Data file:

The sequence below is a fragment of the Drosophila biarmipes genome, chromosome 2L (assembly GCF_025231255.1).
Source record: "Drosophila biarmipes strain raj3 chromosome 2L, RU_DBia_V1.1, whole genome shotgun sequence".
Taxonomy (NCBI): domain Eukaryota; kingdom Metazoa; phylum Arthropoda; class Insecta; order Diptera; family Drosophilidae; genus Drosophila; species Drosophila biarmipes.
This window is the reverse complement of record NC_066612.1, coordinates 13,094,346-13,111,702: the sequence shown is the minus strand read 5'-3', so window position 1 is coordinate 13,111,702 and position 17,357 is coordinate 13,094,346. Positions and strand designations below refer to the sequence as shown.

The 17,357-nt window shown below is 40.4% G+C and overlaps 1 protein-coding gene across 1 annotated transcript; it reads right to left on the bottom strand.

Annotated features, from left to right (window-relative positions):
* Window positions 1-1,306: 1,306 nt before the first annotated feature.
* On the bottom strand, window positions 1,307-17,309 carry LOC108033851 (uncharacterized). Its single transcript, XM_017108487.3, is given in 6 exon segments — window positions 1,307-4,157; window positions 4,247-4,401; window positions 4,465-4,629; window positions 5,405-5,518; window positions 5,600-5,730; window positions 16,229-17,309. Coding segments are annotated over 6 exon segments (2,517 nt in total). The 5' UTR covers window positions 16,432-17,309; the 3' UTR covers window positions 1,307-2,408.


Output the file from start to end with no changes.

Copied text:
The sequence below is a fragment of the Drosophila biarmipes genome, chromosome 2L (assembly GCF_025231255.1).
Source record: "Drosophila biarmipes strain raj3 chromosome 2L, RU_DBia_V1.1, whole genome shotgun sequence".
Taxonomy (NCBI): domain Eukaryota; kingdom Metazoa; phylum Arthropoda; class Insecta; order Diptera; family Drosophilidae; genus Drosophila; species Drosophila biarmipes.
This window is the reverse complement of record NC_066612.1, coordinates 13,094,346-13,111,702: the sequence shown is the minus strand read 5'-3', so window position 1 is coordinate 13,111,702 and position 17,357 is coordinate 13,094,346. Positions and strand designations below refer to the sequence as shown.

The 17,357-nt window shown below is 40.4% G+C and overlaps 1 protein-coding gene across 1 annotated transcript; it reads right to left on the bottom strand.

Annotated features, from left to right (window-relative positions):
* Window positions 1-1,306: 1,306 nt before the first annotated feature.
* On the bottom strand, window positions 1,307-17,309 carry LOC108033851 (uncharacterized). Its single transcript, XM_017108487.3, is given in 6 exon segments — window positions 1,307-4,157; window positions 4,247-4,401; window positions 4,465-4,629; window positions 5,405-5,518; window positions 5,600-5,730; window positions 16,229-17,309. Coding segments are annotated over 6 exon segments (2,517 nt in total). The 5' UTR covers window positions 16,432-17,309; the 3' UTR covers window positions 1,307-2,408.